What is wind and how is it created?

Krysta Levac
23 January 2012

Above: Image © Wikimedia Commons, Eric Guinther

Wind is essential to pull a kiteboard through the waves (see photo above), but what exactly is wind, and how is it created?

Did you know? The fastest surface wind ever recorded was 372 km/h, across the summit of Mount Washington during a storm in 1934.

Basically, wind is the movement of air over the earth’s surface that is caused by differences in air pressure. The sun does not heat the earth’s surface evenly. Warmer parts of the earth radiate heat back into the atmosphere and warm the air. This air “pocket” expands and rises as air molecules move away from each other, creating an area of low atmospheric pressure. The surrounding cooler areas have relatively high atmospheric pressure because the air molecules are closer together. Air moves from high pressure to low pressure and that’s called wind. Bigger atmospheric pressure differences result in stronger winds.

Did you know? Southern Canada and the U.S. lie in the primary wind belt known as the “Prevailing Westerlies”, which means that most of our wind and weather moves from west to east.

As an example of wind on a local scale, consider that the sun heats up land faster than water. Therefore, coastal regions enjoy a cooling sea breeze during the day because the warmer, low pressure air over the land rises and the cooler, high pressure air over the ocean moves in. Land cools down faster at night compared to water, so the reversal in relative air pressure causes a land breeze that moves from the land to the ocean.

On a global scale, the earth’s air circulatory system is divided into five zones called the primary wind belts. The direction of these winds is due to the difference in temperature between the equator and the poles, plus the rotation of the earth. Warm air (low pressure) around the equator and cold air (high pressure) at the poles causes movement of really big air masses (or cells). The Earth’s rotation deflects wind in the primary wind belts due to the “Coriolis Effect", which basically means that things (like air) don’t move in straight lines over spinning spheres (like our planet). The primary wind belts circle the globe (parallel to the equator) and contribute to differences in climate at different latitudes.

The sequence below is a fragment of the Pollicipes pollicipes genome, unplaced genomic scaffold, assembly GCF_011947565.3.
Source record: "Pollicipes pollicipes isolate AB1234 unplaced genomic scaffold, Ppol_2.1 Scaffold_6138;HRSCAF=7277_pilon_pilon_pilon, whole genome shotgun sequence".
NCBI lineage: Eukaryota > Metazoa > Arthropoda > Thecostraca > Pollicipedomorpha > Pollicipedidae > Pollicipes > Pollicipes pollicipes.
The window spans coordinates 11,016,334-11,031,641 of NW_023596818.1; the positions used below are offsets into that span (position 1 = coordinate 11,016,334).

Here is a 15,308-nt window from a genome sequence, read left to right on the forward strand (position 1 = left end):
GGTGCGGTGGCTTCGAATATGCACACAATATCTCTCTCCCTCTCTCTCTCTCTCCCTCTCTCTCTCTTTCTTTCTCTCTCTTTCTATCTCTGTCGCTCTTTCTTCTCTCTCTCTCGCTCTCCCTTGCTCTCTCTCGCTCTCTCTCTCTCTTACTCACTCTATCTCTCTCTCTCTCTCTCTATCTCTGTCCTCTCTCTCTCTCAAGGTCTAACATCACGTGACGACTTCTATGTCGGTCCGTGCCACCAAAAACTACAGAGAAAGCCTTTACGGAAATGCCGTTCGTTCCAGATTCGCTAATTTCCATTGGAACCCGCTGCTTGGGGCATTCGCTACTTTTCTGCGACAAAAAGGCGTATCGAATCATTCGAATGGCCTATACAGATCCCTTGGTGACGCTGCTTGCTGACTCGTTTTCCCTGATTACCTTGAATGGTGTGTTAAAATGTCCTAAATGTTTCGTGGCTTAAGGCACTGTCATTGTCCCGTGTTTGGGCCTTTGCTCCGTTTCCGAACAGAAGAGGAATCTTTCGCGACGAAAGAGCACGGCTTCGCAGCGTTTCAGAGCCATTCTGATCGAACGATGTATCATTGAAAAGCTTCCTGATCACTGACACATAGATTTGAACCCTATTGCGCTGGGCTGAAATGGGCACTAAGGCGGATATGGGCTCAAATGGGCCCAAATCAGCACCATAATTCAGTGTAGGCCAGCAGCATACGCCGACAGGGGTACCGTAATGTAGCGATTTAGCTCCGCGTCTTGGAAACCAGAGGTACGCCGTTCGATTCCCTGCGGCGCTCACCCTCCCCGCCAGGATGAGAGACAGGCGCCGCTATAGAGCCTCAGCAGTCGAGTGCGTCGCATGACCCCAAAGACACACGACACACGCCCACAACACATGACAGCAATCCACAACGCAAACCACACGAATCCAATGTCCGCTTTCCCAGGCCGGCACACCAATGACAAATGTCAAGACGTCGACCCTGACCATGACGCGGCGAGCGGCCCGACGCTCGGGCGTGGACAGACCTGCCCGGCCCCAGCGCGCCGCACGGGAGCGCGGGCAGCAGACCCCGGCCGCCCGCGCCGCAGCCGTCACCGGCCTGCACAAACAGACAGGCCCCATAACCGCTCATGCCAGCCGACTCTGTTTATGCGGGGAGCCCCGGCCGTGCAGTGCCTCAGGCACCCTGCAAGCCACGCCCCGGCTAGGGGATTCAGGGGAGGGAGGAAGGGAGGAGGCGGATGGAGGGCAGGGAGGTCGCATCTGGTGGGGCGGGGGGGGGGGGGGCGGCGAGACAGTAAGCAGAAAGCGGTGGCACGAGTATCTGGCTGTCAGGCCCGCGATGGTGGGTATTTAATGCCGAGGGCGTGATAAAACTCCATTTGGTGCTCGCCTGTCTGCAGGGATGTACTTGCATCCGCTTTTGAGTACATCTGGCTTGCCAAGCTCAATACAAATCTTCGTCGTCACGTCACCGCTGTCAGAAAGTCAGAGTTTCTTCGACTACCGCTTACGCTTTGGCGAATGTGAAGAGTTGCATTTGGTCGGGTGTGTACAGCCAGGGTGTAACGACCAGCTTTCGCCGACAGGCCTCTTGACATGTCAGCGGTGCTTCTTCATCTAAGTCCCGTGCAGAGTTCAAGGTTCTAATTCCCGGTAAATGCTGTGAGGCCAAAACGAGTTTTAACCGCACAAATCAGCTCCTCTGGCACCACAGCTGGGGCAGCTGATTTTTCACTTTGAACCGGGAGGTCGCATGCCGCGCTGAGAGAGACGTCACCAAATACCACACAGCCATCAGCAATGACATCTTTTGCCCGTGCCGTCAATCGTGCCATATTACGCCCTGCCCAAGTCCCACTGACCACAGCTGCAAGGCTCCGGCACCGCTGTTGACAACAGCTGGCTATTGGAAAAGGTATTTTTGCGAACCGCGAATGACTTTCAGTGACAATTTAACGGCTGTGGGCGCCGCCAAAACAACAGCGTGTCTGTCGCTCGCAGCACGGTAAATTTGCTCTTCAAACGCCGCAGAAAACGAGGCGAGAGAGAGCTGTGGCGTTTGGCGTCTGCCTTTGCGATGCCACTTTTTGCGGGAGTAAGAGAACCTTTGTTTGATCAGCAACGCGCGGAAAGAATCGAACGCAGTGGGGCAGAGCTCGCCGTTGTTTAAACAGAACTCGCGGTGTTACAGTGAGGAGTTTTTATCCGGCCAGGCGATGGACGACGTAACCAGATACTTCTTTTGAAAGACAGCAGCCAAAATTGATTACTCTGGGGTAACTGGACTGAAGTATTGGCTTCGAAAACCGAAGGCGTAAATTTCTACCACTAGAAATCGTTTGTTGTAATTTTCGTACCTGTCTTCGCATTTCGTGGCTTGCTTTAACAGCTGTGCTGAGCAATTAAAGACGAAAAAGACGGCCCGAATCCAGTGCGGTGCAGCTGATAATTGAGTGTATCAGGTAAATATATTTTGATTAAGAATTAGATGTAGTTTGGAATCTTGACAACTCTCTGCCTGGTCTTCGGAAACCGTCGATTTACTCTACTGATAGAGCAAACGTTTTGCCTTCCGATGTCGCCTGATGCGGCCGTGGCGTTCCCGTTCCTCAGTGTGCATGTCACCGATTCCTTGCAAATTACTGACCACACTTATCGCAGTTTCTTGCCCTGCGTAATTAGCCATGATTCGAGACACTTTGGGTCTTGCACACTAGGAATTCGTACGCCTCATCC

Learn More!

An accessible overview of wind and weather (Weather Wiz Kids)

For more detailed information about global wind belts:

How Stuff Works: Wind (How Stuff Works) Global Winds (The Weather Doctor) What is wind, what does it do, what good is it, and where can I find it? (CurioCity) Coriolis Effect (Dave Van Domelen, Kansas State University)

Krysta Levac

After an undergraduate degree at the University of Guelph, I earned a PhD in nutritional biochemistry from Cornell University in 2001. I spent 7 years as a post-doctoral fellow and research associate in stem cell biology at Robarts Research Institute at Western University in London, ON. I currently enjoy science writing, Let's Talk Science outreach, and volunteering at my son's school. I love sharing my passion for science with others, especially children and youth. I am also a bookworm, a yogi, a quilter, a Lego builder and an occasional "ninja spy" with my son.

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